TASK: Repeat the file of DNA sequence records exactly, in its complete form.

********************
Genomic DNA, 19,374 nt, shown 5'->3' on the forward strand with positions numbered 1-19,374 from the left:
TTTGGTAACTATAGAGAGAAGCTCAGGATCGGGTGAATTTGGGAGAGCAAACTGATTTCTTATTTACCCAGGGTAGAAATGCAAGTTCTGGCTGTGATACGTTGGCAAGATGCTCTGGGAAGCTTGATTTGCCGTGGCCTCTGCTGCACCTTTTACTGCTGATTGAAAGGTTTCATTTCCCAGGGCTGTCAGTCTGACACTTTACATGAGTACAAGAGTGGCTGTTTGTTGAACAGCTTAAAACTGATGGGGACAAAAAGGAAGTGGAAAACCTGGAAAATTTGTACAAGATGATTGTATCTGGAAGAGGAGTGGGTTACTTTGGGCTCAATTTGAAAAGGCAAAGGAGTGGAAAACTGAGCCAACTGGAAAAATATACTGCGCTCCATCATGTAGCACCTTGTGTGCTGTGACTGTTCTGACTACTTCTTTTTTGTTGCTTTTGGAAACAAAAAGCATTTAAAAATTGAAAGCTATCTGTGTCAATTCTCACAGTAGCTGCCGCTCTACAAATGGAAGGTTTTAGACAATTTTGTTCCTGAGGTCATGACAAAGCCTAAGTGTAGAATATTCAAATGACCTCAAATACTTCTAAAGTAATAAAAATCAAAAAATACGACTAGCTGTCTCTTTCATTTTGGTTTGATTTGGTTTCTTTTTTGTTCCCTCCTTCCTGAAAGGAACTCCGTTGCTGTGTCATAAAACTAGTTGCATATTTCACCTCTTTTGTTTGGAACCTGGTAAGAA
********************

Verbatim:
Genomic DNA, 19,374 nt, shown 5'->3' on the forward strand with positions numbered 1-19,374 from the left:
TTTGGTAACTATAGAGAGAAGCTCAGGATCGGGTGAATTTGGGAGAGCAAACTGATTTCTTATTTACCCAGGGTAGAAATGCAAGTTCTGGCTGTGATACGTTGGCAAGATGCTCTGGGAAGCTTGATTTGCCGTGGCCTCTGCTGCACCTTTTACTGCTGATTGAAAGGTTTCATTTCCCAGGGCTGTCAGTCTGACACTTTACATGAGTACAAGAGTGGCTGTTTGTTGAACAGCTTAAAACTGATGGGGACAAAAAGGAAGTGGAAAACCTGGAAAATTTGTACAAGATGATTGTATCTGGAAGAGGAGTGGGTTACTTTGGGCTCAATTTGAAAAGGCAAAGGAGTGGAAAACTGAGCCAACTGGAAAAATATACTGCGCTCCATCATGTAGCACCTTGTGTGCTGTGACTGTTCTGACTACTTCTTTTTTGTTGCTTTTGGAAACAAAAAGCATTTAAAAATTGAAAGCTATCTGTGTCAATTCTCACAGTAGCTGCCGCTCTACAAATGGAAGGTTTTAGACAATTTTGTTCCTGAGGTCATGACAAAGCCTAAGTGTAGAATATTCAAATGACCTCAAATACTTCTAAAGTAATAAAAATCAAAAAATACGACTAGCTGTCTCTTTCATTTTGGTTTGATTTGGTTTCTTTTTTGTTCCCTCCTTCCTGAAAGGAACTCCGTTGCTGTGTCATAAAACTAGTTGCATATTTCACCTCTTTTGTTTGGAACCTGGTAAGAA